X-Factor—Bruce Irvin: Irvin never quite picked up the nuances of defenses outside of what he was drafted to do: bum rush the passer. If he can begin to be more of a factor in coverage and run support, he’ll be able to stay on the field more, which means the Hawks could have a 15 sack-potential player in waiting.
Record: @CAR (W), SF (W), JAX (W), @HOU (L), @IND (W), TEN (W), @ARI (W), @STL (L), TB (W), @ATL (L), MIN (W), NO (L), @SF (L), @NYG (W), @ARI (W), STL
Prediction: This is one of the most complete teams in football, if not the most complete. The experience of playing, and winning, together last season will do wonders for them. They have the best secondary in football in Richard Sherman, Brandon Browner, Earl Thomas and Kam Chancellor, as well as a brutal front line on both sides of the ball. They may not have an amazing record in the regular season, but this is a team to build to go a long way. 11-5
With their longtime franchise runner gone, the responsibility for the Rams leap forward year falls squarely on the shoulders of Bradford, who will have more assistance than ever.
ST. LOUIS RAMS (7-8-1 in 2012)
The Good: There are finally both options and time to utilize them for Sam Bradford. The additions of Jared Cook and Tavon Austin put wrinkles into the St. Louis attack that have been gone for nearly a decade. The team went all in to land All-Pro tackle Jake Long and succeeded, which should provide Bradford with the breathing room to finally be able to stretch the field some.
The Bad: Will they be able to move the ball on the ground consistently enough? When Steven Jackson moved this winter, the club decided to stay young, with second year backs Daryl Richardson and Isaiah Pead. The addition of Zac Stacy will give them a third leg in the young backfield, but it remains to be seen if they add enough to both relieve pressure on Bradford or keep defenses honest.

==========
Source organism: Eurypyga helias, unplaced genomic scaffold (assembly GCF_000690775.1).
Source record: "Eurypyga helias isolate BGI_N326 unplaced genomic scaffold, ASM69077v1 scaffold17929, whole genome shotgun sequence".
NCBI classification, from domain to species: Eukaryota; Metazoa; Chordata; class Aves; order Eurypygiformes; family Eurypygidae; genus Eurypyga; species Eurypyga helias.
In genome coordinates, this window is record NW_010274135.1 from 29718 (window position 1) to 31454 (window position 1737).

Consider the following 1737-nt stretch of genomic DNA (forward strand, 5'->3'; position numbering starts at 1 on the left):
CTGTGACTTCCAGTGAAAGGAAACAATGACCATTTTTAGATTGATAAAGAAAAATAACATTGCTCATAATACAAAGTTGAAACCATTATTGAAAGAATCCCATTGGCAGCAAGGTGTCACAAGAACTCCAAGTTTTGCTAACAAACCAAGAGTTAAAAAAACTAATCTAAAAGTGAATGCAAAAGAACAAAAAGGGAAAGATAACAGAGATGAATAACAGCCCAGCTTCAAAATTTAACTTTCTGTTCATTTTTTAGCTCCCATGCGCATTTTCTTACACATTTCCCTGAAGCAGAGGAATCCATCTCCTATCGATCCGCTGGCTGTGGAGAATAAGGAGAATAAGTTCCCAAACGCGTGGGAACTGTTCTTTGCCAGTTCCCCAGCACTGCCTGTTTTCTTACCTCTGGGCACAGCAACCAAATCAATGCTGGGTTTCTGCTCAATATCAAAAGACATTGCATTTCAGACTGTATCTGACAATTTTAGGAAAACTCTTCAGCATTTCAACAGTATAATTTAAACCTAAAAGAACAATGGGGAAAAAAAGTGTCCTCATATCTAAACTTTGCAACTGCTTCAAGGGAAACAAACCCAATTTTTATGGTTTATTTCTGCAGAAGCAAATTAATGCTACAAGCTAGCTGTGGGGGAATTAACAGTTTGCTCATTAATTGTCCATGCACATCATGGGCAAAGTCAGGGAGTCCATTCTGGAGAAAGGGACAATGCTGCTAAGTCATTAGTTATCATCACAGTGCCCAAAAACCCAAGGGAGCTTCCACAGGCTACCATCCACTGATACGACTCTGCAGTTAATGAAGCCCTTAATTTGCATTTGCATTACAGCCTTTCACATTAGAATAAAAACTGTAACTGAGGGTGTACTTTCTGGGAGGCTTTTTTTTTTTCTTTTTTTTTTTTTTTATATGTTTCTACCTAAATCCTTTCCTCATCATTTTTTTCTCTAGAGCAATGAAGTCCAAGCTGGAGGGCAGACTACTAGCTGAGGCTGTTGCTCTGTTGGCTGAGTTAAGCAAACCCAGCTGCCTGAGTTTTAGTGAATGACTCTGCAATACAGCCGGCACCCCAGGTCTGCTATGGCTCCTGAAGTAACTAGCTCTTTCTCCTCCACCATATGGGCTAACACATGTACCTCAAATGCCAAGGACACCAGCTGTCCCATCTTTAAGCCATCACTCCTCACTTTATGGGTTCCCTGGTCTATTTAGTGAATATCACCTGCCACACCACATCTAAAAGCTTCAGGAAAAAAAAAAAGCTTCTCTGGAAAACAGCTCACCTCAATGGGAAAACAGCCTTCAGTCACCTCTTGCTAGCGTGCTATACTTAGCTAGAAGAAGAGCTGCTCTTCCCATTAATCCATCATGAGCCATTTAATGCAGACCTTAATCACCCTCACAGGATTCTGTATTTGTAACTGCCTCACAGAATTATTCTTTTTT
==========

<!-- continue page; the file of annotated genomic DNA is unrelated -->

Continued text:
X-Factor—Alec Ogletree: For a long time, the Rams have not had an athlete at outside linebacker that can both cover and be released on blitz as well, but Ogletree has shown the potential to do that and more thus far. With the PED-related release of Jo-Lonn Dunbar, the rookie will be counted on to expand the defense in a similar fashion as the offense.
Record: ARI (W), @ATL (L), @DAL (L), SF (W), JAX (W), @HOU (L), @CAR (W), SEA (W), TEN (W), @IND (L), CHI (L), @SF (L), @ARI (L), NO (L), TB (W), @SEA (L)
Prediction: Much has changed for the Rams in the year that Jeff Fisher has been in control, and the roster that comes into the season is much more talented one than they have fielded in some time. There is reasonable excitement for their potential, and they should show more than just flashes of their potential by hanging with the Seahawks and 49ers. But the young team will need to mold together some still, and they are likely a year away from a breakthrough. 7-9
Kaepernick went 7-3 as a starter in his breakout season, and now returns with a chance to be the most diverse offensive threat at QB since Michael Vick’s prime.
SAN FRANCISCO 49ers (11-4-1 in 2012)
The Good: The gang has gotten even deeper on defense. While the mainstays of Patrick Willis, Navarro Bowman, Justin Smith and Aldon Smith are back to hold the fort down in their particular fashions, the team took a gamble on former Pro Bowl corner Nnamdi Asomugha to tighten up the club’s slot coverage. Add in the presence of Eric Reid, who was an All-SEC safety a year ago and this year’s unit has the ability to be even better than than 2012’s, which finished third in fewest yards yielded.
The Bad: How will the receiving group rally without Michael Crabtree. After the emergence of Colin Kaerpernick, Crabtree played the best football of his career, averaging seven catches per game in route to his first 1,000 yard season. Kaepernick had a bad habit of locking on his first read a year ago, which often was Crab. How he progress both through his reads and in comfort with other options is important.
X-Factor—Anquan Boldin: After defeating the Niners in the Super Bowl, where he had 104 yards and a touchdown, he crossed over to join them this year. An offense that highlights quick reads and short passes could bring out the best in the physical first down machine.
Record: GB (W), @SEA (L), IND (W), @STL (L), HOU (W), ARI (W), @TEN (W), @JAX (W), CAR (W), @NO (W), @WSH (L), STL (W), SEA (W), @TB (W), ATL (L), @ARI
Prediction: Kaerpernick has been one of the most visible players in the NFL during the offseason, and now gets a full season to prove why. The defense will be stout and they have the tools between Frank Gore, Kendall Hunter, LaMichael James and Kaepernick to lead the NFL in rushing. They’ll have to emerge from a tough NFC West slate, as well as matchups with the three other division champions from 2012, but they as talent as it gets and are in line to return back to where their year ended last. 12-4
I am 100% sure there will be a Festivus-style air of grievances over this one (as there always is). All I ask is that you direct them to the comments section….or to me on Twitter at @CheapSeatFan.